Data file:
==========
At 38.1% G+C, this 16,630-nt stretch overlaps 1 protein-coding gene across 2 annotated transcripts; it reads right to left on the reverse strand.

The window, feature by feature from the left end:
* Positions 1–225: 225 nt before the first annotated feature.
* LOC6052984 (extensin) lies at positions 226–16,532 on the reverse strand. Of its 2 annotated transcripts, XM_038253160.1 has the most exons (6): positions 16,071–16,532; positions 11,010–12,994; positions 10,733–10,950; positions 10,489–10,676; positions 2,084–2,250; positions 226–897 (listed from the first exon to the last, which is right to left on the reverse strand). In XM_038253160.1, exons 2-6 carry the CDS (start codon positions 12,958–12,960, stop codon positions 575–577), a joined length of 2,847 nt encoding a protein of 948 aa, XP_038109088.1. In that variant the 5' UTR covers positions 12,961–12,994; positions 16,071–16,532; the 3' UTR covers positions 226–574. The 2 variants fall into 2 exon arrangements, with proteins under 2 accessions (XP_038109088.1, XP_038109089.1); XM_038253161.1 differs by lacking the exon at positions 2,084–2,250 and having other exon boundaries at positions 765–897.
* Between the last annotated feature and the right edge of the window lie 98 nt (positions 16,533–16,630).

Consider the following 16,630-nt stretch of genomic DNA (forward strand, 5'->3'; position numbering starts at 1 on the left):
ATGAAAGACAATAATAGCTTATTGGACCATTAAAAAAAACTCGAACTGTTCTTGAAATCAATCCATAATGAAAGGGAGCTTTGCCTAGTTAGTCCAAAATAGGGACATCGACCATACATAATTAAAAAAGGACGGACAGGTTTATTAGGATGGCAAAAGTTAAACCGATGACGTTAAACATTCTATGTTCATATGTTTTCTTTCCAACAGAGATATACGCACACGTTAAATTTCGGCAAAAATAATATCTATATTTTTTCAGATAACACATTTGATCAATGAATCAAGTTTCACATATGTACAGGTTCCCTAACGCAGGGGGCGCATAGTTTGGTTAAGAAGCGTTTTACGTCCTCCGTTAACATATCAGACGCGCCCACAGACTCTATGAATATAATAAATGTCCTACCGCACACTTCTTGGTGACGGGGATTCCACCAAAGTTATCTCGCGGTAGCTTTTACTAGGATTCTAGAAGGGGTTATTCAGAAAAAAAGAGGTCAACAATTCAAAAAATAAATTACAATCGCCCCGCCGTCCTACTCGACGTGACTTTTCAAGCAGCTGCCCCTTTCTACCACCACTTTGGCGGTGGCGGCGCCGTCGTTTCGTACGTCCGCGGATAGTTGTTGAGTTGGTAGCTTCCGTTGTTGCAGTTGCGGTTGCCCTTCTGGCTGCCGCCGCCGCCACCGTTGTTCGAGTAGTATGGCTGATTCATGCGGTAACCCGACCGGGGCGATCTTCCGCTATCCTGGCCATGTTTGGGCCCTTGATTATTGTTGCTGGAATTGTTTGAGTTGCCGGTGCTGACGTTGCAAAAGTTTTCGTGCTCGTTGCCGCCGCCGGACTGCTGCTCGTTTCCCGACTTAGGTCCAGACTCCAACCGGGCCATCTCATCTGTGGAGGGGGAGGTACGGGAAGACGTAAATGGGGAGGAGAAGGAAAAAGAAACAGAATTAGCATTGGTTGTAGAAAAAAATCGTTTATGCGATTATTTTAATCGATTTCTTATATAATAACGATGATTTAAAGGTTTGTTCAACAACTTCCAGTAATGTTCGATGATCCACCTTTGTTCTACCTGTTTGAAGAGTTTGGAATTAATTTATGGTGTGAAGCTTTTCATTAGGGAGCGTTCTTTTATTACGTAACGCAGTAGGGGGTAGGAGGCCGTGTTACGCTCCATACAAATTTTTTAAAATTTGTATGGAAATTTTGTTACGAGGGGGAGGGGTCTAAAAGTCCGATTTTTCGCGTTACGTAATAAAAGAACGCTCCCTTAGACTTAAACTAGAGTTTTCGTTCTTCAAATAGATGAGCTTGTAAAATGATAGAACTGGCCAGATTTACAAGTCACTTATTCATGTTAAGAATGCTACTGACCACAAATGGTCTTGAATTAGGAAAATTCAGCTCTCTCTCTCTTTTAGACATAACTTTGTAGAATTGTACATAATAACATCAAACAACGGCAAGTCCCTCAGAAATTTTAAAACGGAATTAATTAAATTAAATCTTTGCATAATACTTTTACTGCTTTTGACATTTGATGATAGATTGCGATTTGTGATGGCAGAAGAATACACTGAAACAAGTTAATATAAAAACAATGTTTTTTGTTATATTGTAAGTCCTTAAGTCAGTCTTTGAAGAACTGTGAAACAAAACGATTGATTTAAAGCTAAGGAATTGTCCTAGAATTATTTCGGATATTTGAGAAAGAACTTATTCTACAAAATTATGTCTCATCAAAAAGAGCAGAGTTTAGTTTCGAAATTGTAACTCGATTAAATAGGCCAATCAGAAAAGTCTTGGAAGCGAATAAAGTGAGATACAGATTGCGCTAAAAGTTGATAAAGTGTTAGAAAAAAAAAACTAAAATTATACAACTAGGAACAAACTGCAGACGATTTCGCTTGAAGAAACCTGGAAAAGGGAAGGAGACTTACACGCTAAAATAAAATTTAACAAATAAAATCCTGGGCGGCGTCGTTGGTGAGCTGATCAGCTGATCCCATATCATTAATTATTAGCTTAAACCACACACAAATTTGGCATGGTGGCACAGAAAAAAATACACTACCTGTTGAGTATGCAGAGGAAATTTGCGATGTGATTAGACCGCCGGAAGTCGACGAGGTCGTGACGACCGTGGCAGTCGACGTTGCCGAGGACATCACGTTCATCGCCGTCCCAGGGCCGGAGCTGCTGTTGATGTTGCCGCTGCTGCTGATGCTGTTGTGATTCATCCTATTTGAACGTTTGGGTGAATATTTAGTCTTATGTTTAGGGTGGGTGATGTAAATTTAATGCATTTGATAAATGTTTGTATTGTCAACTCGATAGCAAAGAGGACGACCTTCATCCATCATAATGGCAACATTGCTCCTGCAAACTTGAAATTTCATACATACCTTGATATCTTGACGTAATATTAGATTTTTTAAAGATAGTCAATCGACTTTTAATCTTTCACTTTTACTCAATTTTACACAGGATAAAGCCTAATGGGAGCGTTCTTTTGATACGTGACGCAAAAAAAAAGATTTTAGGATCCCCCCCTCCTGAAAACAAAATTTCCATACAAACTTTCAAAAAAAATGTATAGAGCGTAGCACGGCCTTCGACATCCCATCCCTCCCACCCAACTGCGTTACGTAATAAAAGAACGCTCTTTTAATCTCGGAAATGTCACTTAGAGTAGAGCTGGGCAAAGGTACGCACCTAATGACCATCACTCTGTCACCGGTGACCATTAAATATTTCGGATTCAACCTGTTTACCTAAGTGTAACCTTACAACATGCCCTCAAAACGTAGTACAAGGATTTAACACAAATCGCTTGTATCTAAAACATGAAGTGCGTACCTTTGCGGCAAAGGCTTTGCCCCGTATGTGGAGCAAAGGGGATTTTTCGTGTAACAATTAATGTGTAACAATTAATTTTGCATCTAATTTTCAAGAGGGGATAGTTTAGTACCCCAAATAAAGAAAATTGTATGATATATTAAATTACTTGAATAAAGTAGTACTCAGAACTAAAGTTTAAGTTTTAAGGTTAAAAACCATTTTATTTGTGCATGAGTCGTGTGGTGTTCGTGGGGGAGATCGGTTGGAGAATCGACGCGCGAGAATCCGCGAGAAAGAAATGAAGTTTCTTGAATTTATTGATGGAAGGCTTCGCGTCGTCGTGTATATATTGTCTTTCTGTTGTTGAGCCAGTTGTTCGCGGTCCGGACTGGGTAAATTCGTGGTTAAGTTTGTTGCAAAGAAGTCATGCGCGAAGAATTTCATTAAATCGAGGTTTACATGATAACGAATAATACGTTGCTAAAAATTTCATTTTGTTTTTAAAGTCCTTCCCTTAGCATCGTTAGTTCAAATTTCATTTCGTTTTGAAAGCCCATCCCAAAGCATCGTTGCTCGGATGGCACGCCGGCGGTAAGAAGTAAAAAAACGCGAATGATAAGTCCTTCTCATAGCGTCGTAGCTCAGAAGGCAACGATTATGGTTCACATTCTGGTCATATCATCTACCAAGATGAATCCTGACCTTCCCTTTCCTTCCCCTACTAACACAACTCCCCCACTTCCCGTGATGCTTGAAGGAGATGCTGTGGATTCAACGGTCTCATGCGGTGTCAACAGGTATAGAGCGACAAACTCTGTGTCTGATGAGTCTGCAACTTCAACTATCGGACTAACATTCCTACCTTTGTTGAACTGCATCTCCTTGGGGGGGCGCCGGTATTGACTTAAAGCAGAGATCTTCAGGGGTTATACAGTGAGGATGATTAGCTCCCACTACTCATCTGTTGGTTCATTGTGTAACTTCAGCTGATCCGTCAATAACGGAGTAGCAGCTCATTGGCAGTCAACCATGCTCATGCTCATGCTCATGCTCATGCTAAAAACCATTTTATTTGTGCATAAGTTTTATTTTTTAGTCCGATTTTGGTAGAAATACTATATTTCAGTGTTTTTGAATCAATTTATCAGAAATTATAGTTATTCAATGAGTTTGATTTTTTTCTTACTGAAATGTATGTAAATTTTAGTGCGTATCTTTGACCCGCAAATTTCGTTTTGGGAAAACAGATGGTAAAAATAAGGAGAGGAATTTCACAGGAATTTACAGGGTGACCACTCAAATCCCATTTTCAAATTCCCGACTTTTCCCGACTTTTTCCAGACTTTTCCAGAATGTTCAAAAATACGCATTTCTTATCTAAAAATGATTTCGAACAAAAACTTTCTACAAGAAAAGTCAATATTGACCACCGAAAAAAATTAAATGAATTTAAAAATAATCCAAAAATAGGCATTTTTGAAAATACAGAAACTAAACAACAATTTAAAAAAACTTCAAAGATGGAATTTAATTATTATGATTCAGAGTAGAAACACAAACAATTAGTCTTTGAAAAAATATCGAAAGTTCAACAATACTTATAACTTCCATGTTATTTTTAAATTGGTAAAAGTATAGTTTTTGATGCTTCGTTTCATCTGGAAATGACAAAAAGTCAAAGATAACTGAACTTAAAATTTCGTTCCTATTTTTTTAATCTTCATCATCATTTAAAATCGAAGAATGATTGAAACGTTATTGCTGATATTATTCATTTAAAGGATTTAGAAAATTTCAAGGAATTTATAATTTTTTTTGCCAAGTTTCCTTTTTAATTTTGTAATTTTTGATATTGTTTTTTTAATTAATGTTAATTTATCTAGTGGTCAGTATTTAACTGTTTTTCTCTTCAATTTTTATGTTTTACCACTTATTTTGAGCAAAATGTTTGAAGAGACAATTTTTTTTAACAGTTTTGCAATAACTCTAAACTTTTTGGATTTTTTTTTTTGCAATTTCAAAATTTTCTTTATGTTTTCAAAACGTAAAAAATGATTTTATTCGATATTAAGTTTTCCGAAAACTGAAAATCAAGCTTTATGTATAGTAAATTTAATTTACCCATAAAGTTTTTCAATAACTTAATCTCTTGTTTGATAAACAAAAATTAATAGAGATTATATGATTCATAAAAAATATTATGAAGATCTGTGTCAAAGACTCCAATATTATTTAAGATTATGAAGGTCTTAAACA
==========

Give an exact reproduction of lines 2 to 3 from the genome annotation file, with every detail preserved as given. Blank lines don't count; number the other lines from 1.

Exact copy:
The window, feature by feature from the left end:
* Positions 1–225: 225 nt before the first annotated feature.